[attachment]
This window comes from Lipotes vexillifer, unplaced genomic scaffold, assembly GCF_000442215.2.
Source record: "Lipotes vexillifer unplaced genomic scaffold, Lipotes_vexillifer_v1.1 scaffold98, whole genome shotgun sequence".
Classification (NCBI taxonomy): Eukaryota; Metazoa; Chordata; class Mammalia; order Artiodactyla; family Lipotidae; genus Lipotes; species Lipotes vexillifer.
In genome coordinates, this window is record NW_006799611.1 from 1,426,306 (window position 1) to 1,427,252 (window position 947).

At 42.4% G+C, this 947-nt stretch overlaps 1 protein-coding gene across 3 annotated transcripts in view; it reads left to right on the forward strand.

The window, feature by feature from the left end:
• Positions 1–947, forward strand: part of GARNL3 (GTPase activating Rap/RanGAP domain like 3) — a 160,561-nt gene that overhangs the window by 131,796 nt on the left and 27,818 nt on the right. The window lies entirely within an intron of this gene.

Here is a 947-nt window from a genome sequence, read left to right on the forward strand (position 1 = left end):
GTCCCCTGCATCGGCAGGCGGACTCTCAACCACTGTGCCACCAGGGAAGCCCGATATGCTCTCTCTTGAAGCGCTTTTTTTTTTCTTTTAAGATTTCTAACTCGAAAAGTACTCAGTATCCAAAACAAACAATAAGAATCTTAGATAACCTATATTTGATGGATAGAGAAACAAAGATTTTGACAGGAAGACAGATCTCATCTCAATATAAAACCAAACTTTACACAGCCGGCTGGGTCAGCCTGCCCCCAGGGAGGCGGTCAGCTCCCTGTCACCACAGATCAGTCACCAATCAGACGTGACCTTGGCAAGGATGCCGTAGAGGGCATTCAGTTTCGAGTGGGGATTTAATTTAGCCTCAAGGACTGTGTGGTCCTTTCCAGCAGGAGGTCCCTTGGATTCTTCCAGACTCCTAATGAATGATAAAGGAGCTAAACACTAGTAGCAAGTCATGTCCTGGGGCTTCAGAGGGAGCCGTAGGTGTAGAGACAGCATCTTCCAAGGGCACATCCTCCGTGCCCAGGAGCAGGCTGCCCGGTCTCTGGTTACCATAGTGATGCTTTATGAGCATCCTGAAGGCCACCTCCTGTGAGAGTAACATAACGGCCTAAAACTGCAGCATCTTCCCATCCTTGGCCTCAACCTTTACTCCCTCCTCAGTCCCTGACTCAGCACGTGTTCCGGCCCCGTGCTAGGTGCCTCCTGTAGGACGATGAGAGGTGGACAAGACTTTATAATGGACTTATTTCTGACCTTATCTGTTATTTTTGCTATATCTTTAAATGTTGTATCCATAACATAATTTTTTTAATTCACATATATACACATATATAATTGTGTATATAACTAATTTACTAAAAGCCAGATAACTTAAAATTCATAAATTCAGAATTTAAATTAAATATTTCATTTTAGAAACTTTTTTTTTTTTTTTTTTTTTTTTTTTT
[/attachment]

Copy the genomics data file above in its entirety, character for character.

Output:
This window comes from Lipotes vexillifer, unplaced genomic scaffold, assembly GCF_000442215.2.
Source record: "Lipotes vexillifer unplaced genomic scaffold, Lipotes_vexillifer_v1.1 scaffold98, whole genome shotgun sequence".
Classification (NCBI taxonomy): Eukaryota; Metazoa; Chordata; class Mammalia; order Artiodactyla; family Lipotidae; genus Lipotes; species Lipotes vexillifer.
In genome coordinates, this window is record NW_006799611.1 from 1,426,306 (window position 1) to 1,427,252 (window position 947).

At 42.4% G+C, this 947-nt stretch overlaps 1 protein-coding gene across 3 annotated transcripts in view; it reads left to right on the forward strand.

The window, feature by feature from the left end:
• Positions 1–947, forward strand: part of GARNL3 (GTPase activating Rap/RanGAP domain like 3) — a 160,561-nt gene that overhangs the window by 131,796 nt on the left and 27,818 nt on the right. The window lies entirely within an intron of this gene.

Here is a 947-nt window from a genome sequence, read left to right on the forward strand (position 1 = left end):
GTCCCCTGCATCGGCAGGCGGACTCTCAACCACTGTGCCACCAGGGAAGCCCGATATGCTCTCTCTTGAAGCGCTTTTTTTTTTCTTTTAAGATTTCTAACTCGAAAAGTACTCAGTATCCAAAACAAACAATAAGAATCTTAGATAACCTATATTTGATGGATAGAGAAACAAAGATTTTGACAGGAAGACAGATCTCATCTCAATATAAAACCAAACTTTACACAGCCGGCTGGGTCAGCCTGCCCCCAGGGAGGCGGTCAGCTCCCTGTCACCACAGATCAGTCACCAATCAGACGTGACCTTGGCAAGGATGCCGTAGAGGGCATTCAGTTTCGAGTGGGGATTTAATTTAGCCTCAAGGACTGTGTGGTCCTTTCCAGCAGGAGGTCCCTTGGATTCTTCCAGACTCCTAATGAATGATAAAGGAGCTAAACACTAGTAGCAAGTCATGTCCTGGGGCTTCAGAGGGAGCCGTAGGTGTAGAGACAGCATCTTCCAAGGGCACATCCTCCGTGCCCAGGAGCAGGCTGCCCGGTCTCTGGTTACCATAGTGATGCTTTATGAGCATCCTGAAGGCCACCTCCTGTGAGAGTAACATAACGGCCTAAAACTGCAGCATCTTCCCATCCTTGGCCTCAACCTTTACTCCCTCCTCAGTCCCTGACTCAGCACGTGTTCCGGCCCCGTGCTAGGTGCCTCCTGTAGGACGATGAGAGGTGGACAAGACTTTATAATGGACTTATTTCTGACCTTATCTGTTATTTTTGCTATATCTTTAAATGTTGTATCCATAACATAATTTTTTTAATTCACATATATACACATATATAATTGTGTATATAACTAATTTACTAAAAGCCAGATAACTTAAAATTCATAAATTCAGAATTTAAATTAAATATTTCATTTTAGAAACTTTTTTTTTTTTTTTTTTTTTTTTTTTT